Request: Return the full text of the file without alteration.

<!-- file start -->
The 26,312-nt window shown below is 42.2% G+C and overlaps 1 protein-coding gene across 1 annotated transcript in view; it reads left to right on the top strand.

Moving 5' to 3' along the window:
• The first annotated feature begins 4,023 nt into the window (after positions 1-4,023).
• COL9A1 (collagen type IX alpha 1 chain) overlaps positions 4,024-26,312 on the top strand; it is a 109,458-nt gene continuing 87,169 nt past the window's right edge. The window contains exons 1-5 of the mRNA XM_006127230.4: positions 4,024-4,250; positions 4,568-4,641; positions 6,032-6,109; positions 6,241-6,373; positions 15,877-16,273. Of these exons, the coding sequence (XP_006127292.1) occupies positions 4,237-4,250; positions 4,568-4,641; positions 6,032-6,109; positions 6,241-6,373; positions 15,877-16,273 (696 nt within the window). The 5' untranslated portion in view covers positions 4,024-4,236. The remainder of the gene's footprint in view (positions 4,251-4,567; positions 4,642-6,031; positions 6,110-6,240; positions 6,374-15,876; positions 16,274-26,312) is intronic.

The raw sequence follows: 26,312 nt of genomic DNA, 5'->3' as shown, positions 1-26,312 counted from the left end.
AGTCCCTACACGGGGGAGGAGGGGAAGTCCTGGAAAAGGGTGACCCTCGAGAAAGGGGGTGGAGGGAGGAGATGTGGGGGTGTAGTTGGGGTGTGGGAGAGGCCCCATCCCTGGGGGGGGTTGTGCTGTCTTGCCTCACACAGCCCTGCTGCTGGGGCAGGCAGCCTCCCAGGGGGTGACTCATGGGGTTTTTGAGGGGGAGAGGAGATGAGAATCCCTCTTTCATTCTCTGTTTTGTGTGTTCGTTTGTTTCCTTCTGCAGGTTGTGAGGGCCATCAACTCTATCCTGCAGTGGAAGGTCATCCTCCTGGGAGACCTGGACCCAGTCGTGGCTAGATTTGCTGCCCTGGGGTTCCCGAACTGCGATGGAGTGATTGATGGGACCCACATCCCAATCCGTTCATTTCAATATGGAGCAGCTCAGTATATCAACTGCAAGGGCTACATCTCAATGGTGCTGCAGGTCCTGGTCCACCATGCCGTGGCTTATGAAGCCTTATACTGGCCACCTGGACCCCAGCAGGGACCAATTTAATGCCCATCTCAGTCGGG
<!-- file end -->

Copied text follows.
The 26,312-nt window shown below is 42.2% G+C and overlaps 1 protein-coding gene across 1 annotated transcript in view; it reads left to right on the top strand.

Moving 5' to 3' along the window:
• The first annotated feature begins 4,023 nt into the window (after positions 1-4,023).
• COL9A1 (collagen type IX alpha 1 chain) overlaps positions 4,024-26,312 on the top strand; it is a 109,458-nt gene continuing 87,169 nt past the window's right edge. The window contains exons 1-5 of the mRNA XM_006127230.4: positions 4,024-4,250; positions 4,568-4,641; positions 6,032-6,109; positions 6,241-6,373; positions 15,877-16,273. Of these exons, the coding sequence (XP_006127292.1) occupies positions 4,237-4,250; positions 4,568-4,641; positions 6,032-6,109; positions 6,241-6,373; positions 15,877-16,273 (696 nt within the window). The 5' untranslated portion in view covers positions 4,024-4,236. The remainder of the gene's footprint in view (positions 4,251-4,567; positions 4,642-6,031; positions 6,110-6,240; positions 6,374-15,876; positions 16,274-26,312) is intronic.

The raw sequence follows: 26,312 nt of genomic DNA, 5'->3' as shown, positions 1-26,312 counted from the left end.
AGTCCCTACACGGGGGAGGAGGGGAAGTCCTGGAAAAGGGTGACCCTCGAGAAAGGGGGTGGAGGGAGGAGATGTGGGGGTGTAGTTGGGGTGTGGGAGAGGCCCCATCCCTGGGGGGGGTTGTGCTGTCTTGCCTCACACAGCCCTGCTGCTGGGGCAGGCAGCCTCCCAGGGGGTGACTCATGGGGTTTTTGAGGGGGAGAGGAGATGAGAATCCCTCTTTCATTCTCTGTTTTGTGTGTTCGTTTGTTTCCTTCTGCAGGTTGTGAGGGCCATCAACTCTATCCTGCAGTGGAAGGTCATCCTCCTGGGAGACCTGGACCCAGTCGTGGCTAGATTTGCTGCCCTGGGGTTCCCGAACTGCGATGGAGTGATTGATGGGACCCACATCCCAATCCGTTCATTTCAATATGGAGCAGCTCAGTATATCAACTGCAAGGGCTACATCTCAATGGTGCTGCAGGTCCTGGTCCACCATGCCGTGGCTTATGAAGCCTTATACTGGCCACCTGGACCCCAGCAGGGACCAATTTAATGCCCATCTCAGTCGGG